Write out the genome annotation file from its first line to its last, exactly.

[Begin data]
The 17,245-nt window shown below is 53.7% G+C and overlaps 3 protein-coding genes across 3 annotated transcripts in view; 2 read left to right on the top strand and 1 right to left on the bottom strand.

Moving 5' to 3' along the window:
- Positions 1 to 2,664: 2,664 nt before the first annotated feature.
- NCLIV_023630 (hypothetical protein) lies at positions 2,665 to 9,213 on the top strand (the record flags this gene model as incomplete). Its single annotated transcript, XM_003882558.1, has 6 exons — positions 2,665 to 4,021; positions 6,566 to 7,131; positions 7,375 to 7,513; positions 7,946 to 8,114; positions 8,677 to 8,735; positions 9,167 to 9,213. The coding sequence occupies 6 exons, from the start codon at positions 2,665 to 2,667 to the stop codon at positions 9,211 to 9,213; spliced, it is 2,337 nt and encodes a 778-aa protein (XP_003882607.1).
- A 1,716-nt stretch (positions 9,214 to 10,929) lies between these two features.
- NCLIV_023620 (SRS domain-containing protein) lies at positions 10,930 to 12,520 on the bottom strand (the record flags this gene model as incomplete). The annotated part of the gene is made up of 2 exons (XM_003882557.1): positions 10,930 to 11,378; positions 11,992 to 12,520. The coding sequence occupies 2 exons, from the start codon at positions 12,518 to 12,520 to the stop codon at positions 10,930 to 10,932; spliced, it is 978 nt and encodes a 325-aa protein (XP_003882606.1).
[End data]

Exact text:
The 17,245-nt window shown below is 53.7% G+C and overlaps 3 protein-coding genes across 3 annotated transcripts in view; 2 read left to right on the top strand and 1 right to left on the bottom strand.

Moving 5' to 3' along the window:
- Positions 1 to 2,664: 2,664 nt before the first annotated feature.
- NCLIV_023630 (hypothetical protein) lies at positions 2,665 to 9,213 on the top strand (the record flags this gene model as incomplete). Its single annotated transcript, XM_003882558.1, has 6 exons — positions 2,665 to 4,021; positions 6,566 to 7,131; positions 7,375 to 7,513; positions 7,946 to 8,114; positions 8,677 to 8,735; positions 9,167 to 9,213. The coding sequence occupies 6 exons, from the start codon at positions 2,665 to 2,667 to the stop codon at positions 9,211 to 9,213; spliced, it is 2,337 nt and encodes a 778-aa protein (XP_003882607.1).
- A 1,716-nt stretch (positions 9,214 to 10,929) lies between these two features.
- NCLIV_023620 (SRS domain-containing protein) lies at positions 10,930 to 12,520 on the bottom strand (the record flags this gene model as incomplete). The annotated part of the gene is made up of 2 exons (XM_003882557.1): positions 10,930 to 11,378; positions 11,992 to 12,520. The coding sequence occupies 2 exons, from the start codon at positions 12,518 to 12,520 to the stop codon at positions 10,930 to 10,932; spliced, it is 978 nt and encodes a 325-aa protein (XP_003882606.1).